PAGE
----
Marketects choose business models to maximize the benefits to their business. Associated with each of the business models just described is a set of rights and restrictionsthings you can do or things you get and things you cannot do or things you do not get. I've covered a few of these already, such as the right to use, the right to upgrade, and you can only run this software on one computer.
Your business model should distinguish as many rights and restrictions as possible, because each right is a way of capturing and/or extracting value from your customer and each restriction is a way of protecting your interests. Many business models, for reasons of convenience, competitive advantage, or common practice, often create a standard licensing model that blends a variety of rights and restrictions into a single package. Remember, however, that separating them can create greater value.
For example, an annual license to use the software (the business model is time-based access) commonly includes the right to use and the right to receive upgrades but not the right to receive technical support. A subscription to a software-based services model (such as America Online; the business model is service or metering depending on customer choices) may include all of these rights. This section reviews some of the rights commonly associated with various business models.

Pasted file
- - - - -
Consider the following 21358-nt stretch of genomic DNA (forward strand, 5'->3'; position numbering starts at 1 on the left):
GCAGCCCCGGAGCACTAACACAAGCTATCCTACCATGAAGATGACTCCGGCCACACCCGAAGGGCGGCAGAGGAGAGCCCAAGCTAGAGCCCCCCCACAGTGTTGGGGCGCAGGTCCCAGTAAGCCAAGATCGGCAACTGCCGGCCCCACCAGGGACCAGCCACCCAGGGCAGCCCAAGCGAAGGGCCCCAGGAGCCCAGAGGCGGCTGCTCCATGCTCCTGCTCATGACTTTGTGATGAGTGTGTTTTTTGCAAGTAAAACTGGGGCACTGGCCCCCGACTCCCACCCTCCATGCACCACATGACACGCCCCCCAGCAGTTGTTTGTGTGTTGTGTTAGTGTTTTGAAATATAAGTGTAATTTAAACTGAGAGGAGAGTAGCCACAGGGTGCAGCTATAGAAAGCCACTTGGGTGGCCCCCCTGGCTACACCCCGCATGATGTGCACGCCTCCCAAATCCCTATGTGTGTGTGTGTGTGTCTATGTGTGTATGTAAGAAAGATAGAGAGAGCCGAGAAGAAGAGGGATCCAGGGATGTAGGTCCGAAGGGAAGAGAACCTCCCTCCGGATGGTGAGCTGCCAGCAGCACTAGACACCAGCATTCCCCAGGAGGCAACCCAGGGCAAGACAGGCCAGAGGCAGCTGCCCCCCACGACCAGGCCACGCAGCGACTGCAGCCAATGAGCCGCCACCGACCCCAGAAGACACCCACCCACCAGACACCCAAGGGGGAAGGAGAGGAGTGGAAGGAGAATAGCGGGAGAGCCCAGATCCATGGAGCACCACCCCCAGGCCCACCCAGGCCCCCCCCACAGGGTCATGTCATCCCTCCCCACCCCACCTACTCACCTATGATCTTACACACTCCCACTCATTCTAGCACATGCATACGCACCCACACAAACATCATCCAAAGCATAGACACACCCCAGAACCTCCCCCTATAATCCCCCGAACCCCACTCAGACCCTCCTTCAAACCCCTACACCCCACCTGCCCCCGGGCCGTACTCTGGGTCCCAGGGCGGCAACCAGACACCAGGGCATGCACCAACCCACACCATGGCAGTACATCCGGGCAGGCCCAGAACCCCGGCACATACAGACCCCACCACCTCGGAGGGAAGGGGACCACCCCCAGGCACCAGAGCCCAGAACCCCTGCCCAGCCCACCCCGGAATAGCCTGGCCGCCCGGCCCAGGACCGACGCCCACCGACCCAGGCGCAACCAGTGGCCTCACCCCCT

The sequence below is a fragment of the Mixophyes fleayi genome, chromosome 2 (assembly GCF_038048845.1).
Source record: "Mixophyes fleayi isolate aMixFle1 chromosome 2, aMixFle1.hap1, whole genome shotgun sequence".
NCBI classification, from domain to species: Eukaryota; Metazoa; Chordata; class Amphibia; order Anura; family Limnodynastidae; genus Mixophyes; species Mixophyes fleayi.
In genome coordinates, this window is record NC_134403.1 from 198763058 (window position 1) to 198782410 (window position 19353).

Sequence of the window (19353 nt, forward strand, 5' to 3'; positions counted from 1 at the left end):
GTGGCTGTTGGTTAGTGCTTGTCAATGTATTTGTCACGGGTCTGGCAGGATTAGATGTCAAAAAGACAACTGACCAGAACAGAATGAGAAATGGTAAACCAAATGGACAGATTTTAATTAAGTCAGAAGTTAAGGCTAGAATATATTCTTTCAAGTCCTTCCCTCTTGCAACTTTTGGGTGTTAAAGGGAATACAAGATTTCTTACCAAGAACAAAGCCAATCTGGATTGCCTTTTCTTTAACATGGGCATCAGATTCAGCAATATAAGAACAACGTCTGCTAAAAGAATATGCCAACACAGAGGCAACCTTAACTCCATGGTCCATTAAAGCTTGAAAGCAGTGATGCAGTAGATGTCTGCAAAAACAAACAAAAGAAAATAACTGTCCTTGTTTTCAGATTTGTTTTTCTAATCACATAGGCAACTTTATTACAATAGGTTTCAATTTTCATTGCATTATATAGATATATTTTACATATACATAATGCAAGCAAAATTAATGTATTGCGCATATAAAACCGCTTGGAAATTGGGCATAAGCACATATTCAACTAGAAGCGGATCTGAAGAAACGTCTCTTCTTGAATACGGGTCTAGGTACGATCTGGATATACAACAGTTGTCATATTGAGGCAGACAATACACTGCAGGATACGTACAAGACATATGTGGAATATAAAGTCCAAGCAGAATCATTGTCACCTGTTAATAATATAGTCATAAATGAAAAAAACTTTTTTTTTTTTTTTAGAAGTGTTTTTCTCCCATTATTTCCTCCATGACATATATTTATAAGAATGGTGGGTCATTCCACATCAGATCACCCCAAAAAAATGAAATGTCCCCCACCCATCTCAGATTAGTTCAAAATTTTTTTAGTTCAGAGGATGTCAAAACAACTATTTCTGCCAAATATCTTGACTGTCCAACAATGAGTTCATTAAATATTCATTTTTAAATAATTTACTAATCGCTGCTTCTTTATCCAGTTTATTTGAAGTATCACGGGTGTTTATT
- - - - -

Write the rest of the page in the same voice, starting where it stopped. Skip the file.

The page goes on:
Figure 4-1 outlines some the rights and restrictions associated with particular business models. The columns list specific rights or restrictions; the rows are the business models. A check means that this right is commonly allowed by the business model. A number means that the right may be allowed by the business model and will be discussed in greater detail. I've added a column that addresses whether or not the fees paid by the licensee are one time or periodic. The timing of fees can affect the choice of model.
Figure 4-1. License rights and business models
The table's focus is the subset of license models most closely correlated with various business models. It does not attempt to capture every possible legal issue that can be defined in a license: exclusivity, warranties, indemnifications, intellectual property rights, confidentiality, or any number of other things that a savvy lawyer can think of. Most of these are not a function of the model but of larger corporate policy that governs every license model, regardless of the business model.